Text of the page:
For example, StuySquad, our dance organization, has consistently utilized school hallways as rehearsal spaces. Recently, however, students  have been told by faculty members that they cannot dance in the hallways, and that many of their most impressive routines are too dangerous to be performed. Taking away StuySquad’s practice space and preventing them from performing their routines puts a damper on their potential. We are unable to do our best work for our extracurriculars if we don’t have the space or the freedom to do so.

With the SING! season upon us, we feel that, more than ever, it is necessary to reaffirm our agreement with the administration to organize and develop our own productions, free from unnecessary intervention from school faculty. This means being able to write our scripts without strict censorship, choose our own student leaders without faculty intervention, and have the same amount of time and freedom for producing the show that we have always had.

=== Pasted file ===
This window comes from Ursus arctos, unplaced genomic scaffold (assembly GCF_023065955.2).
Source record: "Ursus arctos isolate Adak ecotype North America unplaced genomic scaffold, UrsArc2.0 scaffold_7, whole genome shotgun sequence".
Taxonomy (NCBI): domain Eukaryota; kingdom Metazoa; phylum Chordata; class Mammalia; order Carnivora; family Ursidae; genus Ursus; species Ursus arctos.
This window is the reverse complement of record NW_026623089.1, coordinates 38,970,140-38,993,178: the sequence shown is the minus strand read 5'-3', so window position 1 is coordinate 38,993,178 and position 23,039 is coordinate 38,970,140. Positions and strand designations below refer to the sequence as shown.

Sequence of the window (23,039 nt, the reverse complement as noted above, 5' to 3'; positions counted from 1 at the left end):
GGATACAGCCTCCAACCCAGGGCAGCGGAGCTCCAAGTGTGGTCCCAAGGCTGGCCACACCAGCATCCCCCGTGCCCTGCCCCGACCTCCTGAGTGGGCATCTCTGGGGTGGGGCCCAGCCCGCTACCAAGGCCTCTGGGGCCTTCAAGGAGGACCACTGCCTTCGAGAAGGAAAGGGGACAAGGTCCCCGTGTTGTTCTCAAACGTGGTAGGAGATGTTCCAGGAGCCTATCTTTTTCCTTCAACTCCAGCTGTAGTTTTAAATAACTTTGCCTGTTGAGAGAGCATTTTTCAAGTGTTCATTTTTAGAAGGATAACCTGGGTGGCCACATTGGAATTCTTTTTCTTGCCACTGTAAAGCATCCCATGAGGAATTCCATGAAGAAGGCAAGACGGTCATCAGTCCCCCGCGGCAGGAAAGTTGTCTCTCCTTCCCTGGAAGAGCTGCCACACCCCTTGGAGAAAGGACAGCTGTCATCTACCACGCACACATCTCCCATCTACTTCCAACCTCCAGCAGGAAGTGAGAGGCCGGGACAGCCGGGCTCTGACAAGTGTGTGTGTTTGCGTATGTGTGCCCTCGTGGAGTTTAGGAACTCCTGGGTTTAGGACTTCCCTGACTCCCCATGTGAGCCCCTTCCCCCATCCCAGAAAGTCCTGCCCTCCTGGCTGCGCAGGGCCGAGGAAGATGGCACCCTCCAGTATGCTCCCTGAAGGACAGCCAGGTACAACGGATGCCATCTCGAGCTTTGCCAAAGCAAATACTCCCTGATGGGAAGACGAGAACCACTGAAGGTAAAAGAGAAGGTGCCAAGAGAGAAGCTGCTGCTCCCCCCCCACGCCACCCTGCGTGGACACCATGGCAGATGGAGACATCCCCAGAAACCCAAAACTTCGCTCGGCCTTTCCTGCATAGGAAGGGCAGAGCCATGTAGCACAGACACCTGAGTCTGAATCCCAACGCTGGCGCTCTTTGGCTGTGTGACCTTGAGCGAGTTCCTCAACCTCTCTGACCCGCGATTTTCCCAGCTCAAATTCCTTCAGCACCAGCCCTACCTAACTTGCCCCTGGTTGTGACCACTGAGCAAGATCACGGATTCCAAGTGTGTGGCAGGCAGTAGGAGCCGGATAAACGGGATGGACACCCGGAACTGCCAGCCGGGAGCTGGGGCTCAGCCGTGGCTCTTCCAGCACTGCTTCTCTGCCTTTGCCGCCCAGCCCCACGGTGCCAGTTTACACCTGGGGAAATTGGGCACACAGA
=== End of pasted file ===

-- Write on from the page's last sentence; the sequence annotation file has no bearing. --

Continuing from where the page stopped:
We are not arguing for complete freedom from administrative oversight; this is, after all, a high school. But, when faculty members make judgment calls that impact the work we pour passion and effort into, they create an atmosphere of distrust and animosity that dulls the magic that brought many students to Stuyvesant in the first place. Stuyvesant students have shown, time and time again, that we can handle the responsibilities given to us in this school. From planning prom to coordinating SING! and graduation day, our students have proven themselves to be worthy leaders. We deserve to be treated as such.